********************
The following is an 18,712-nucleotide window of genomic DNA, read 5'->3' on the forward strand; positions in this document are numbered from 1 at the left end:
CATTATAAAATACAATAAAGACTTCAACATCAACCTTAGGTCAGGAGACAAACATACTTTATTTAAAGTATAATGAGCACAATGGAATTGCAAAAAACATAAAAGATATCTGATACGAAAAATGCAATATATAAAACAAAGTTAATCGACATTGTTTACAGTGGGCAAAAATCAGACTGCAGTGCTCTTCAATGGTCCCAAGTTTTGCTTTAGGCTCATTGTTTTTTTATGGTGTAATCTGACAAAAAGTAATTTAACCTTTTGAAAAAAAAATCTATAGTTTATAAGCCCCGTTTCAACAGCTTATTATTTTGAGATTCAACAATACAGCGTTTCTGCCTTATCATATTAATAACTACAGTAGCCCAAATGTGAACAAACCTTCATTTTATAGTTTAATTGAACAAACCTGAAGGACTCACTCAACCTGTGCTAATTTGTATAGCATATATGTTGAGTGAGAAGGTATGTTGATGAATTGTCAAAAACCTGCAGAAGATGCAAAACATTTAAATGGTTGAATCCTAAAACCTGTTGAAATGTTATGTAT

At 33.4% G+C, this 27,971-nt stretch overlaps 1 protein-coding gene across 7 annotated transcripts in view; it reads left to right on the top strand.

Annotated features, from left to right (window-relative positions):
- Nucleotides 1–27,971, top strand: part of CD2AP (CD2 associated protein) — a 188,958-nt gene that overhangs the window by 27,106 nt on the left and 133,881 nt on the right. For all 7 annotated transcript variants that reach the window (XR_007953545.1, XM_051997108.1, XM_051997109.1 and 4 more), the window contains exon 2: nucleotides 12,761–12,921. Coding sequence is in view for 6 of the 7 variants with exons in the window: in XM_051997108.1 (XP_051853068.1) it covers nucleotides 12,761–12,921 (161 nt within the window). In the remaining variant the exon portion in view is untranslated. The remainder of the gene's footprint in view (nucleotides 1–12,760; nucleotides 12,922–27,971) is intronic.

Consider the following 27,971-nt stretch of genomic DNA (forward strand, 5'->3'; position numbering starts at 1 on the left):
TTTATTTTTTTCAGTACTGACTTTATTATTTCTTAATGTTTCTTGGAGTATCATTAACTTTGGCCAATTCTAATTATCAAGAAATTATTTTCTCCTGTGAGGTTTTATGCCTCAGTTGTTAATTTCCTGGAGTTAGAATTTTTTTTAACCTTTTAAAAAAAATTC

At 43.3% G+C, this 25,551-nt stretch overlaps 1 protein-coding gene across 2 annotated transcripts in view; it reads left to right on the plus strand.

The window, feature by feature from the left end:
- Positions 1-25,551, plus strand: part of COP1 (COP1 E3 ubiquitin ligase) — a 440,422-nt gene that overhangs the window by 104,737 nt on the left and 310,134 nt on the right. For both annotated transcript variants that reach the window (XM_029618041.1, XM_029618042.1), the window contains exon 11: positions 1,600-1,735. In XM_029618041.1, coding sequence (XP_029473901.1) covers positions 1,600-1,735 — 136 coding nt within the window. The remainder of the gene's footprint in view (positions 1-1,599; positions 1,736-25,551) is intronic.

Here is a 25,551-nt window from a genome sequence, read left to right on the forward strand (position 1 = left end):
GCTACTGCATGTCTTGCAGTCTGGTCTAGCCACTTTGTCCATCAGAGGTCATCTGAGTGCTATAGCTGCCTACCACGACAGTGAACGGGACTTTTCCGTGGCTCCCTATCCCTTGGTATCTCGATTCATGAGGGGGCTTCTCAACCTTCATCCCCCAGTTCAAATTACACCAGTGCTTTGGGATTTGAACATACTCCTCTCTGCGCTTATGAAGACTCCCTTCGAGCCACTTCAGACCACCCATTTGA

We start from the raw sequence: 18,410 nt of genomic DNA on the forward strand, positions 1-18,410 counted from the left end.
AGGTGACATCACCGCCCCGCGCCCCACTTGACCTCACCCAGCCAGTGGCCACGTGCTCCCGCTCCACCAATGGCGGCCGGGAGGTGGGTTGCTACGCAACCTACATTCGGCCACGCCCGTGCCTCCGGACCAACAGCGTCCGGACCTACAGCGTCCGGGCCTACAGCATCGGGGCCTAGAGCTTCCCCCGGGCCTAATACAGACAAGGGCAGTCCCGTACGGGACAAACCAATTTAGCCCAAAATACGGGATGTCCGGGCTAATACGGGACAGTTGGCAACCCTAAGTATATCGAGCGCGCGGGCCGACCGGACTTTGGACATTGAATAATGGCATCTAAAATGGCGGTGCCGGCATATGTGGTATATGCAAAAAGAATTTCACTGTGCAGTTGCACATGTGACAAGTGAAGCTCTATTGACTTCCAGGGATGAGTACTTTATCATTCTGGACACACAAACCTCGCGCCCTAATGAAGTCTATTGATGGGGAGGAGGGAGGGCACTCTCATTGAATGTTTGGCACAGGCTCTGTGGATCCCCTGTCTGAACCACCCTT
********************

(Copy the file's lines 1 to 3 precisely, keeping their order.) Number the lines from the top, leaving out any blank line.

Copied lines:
The following is an 18,712-nucleotide window of genomic DNA, read 5'->3' on the forward strand; positions in this document are numbered from 1 at the left end:
CATTATAAAATACAATAAAGACTTCAACATCAACCTTAGGTCAGGAGACAAACATACTTTATTTAAAGTATAATGAGCACAATGGAATTGCAAAAAACATAAAAGATATCTGATACGAAAAATGCAATATATAAAACAAAGTTAATCGACATTGTTTACAGTGGGCAAAAATCAGACTGCAGTGCTCTTCAATGGTCCCAAGTTTTGCTTTAGGCTCATTGTTTTTTTATGGTGTAATCTGACAAAAAGTAATTTAACCTTTTGAAAAAAAAATCTATAGTTTATAAGCCCCGTTTCAACAGCTTATTATTTTGAGATTCAACAATACAGCGTTTCTGCCTTATCATATTAATAACTACAGTAGCCCAAATGTGAACAAACCTTCATTTTATAGTTTAATTGAACAAACCTGAAGGACTCACTCAACCTGTGCTAATTTGTATAGCATATATGTTGAGTGAGAAGGTATGTTGATGAATTGTCAAAAACCTGCAGAAGATGCAAAACATTTAAATGGTTGAATCCTAAAACCTGTTGAAATGTTATGTAT

At 33.4% G+C, this 27,971-nt stretch overlaps 1 protein-coding gene across 7 annotated transcripts in view; it reads left to right on the top strand.